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Author Topic: Itís not illegal to use real strawberries, itís just impossible if you donít wan  (Read 5115 times)
mobodick
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August 19, 2011, 04:28:05 AM
#41

What if the relevant regulations just required her to label the product as unpasteurized or whatever, rather than prohibiting its sale?

That may work in this individual case.
But think of all the exceptions that will have to be made to accommodate other situations as well.
It would be impossible to manage that.
And allowing this one case would be unfair to all the others that would benefit from such increased resolution of regulations.
It will make the laws even more hellish than they are now and they will propably provide more work for lawyers for a long time to come.
I'm not talking about an exception for this one person, I'm suggesting an alternate regulatory scheme where you could essentially sell whatever you wanted as long as it met certain labeling standards.
I admit i've taken this from wikipedia ( http://en.wikipedia.org/wiki/Literacy_in_the_United_States ), but:
"This government study showed that 21% to 23% of adult Americans were not "able to locate information in text", could not "make low-level inferences using printed materials", and were unable to "integrate easily identifiable pieces of information."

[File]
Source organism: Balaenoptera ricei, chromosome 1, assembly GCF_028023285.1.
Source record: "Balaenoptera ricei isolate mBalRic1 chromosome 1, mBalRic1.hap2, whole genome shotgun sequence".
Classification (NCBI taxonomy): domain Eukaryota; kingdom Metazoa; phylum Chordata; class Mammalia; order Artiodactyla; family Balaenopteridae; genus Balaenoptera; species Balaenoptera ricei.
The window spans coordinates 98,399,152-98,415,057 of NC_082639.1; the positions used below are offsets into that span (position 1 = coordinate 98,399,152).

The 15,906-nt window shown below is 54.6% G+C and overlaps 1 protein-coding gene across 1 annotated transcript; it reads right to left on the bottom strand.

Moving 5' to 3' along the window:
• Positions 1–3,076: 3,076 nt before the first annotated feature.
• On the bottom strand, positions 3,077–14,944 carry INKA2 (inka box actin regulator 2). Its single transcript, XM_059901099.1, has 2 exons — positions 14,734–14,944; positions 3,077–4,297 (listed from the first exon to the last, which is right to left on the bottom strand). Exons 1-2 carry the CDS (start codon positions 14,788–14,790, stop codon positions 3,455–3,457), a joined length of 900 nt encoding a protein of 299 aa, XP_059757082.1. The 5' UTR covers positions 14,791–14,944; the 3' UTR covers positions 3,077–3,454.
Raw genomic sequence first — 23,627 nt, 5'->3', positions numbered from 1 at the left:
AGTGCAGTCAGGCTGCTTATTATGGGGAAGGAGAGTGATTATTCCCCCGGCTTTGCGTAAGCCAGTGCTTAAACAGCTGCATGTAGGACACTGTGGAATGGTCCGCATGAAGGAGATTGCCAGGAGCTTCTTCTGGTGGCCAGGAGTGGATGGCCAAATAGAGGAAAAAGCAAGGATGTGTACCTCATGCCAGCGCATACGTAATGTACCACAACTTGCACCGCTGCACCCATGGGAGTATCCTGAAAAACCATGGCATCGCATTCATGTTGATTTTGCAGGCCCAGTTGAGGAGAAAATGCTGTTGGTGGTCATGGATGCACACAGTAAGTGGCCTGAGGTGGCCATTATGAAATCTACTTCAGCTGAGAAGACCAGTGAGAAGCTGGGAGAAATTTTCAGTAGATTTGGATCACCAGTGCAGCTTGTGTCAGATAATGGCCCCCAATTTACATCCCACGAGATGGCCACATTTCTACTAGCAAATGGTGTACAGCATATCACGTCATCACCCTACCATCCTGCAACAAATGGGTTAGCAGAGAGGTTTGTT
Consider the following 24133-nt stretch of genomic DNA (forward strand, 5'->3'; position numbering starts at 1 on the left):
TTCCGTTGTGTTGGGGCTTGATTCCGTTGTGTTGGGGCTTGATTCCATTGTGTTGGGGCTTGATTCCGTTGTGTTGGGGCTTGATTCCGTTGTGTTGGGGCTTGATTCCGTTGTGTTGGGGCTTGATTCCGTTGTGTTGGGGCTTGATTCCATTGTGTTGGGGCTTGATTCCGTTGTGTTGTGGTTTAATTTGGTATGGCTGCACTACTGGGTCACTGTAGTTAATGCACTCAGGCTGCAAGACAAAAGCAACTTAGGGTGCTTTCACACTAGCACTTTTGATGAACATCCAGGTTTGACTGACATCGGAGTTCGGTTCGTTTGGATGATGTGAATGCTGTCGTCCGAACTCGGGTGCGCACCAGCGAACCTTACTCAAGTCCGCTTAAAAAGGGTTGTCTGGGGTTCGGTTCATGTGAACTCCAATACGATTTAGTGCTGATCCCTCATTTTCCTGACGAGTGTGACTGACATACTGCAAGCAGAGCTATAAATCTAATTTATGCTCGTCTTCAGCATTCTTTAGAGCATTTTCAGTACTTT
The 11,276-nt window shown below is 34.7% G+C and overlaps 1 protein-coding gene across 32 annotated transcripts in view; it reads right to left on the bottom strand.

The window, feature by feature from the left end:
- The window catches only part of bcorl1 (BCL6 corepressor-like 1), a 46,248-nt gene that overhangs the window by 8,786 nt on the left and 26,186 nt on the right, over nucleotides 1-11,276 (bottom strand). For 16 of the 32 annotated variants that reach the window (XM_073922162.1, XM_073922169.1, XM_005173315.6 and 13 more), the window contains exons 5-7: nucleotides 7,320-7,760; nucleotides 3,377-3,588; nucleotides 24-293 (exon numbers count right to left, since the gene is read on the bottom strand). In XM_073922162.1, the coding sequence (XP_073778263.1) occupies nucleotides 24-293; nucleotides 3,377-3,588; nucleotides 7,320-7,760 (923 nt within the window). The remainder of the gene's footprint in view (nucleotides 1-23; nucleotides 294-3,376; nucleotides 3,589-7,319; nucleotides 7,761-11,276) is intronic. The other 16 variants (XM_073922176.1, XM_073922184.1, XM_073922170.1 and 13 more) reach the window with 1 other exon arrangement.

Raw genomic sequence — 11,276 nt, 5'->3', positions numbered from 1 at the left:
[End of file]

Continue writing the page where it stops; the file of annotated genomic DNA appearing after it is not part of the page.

I don't think an elaborate labeling scheme will work out so well...

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August 19, 2011, 04:36:24 AM
#42

Well, there's only one way to make them learn.
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August 19, 2011, 06:24:04 AM
#43

Do you think that the number of food-related regulations worldwide has actually served to decrease food-related diseases?

People get sick from regulated groceries and restaurants every day in every country of the world, whilst the number of regulations is increasing and, I think, will finally converge with the number of all people alive on earth.

I had some health troubles 10 years ago, and went through homeopathic treatment for months which solved all my problems. My takeaway was not simply the effectiveness of the treatment but a much more valuable thing which was:

Learning to monitor my health every day in relation to what I do, eat, secrete or think (yes, think!). Asking my natural detection systems to tell me what is going on with the system and if something is wrong. And let me tell you, I am getting answers.

Example: You may laugh at this, and feel free to be cynical about it, but I do watch every morning my feces in the toilet before flushing, and check that they are normal. If not, I will think of what I did eat yesterday or the day before that might have affected me. I will try changing my food habits and monitor the differences in the smell of urine or sweat.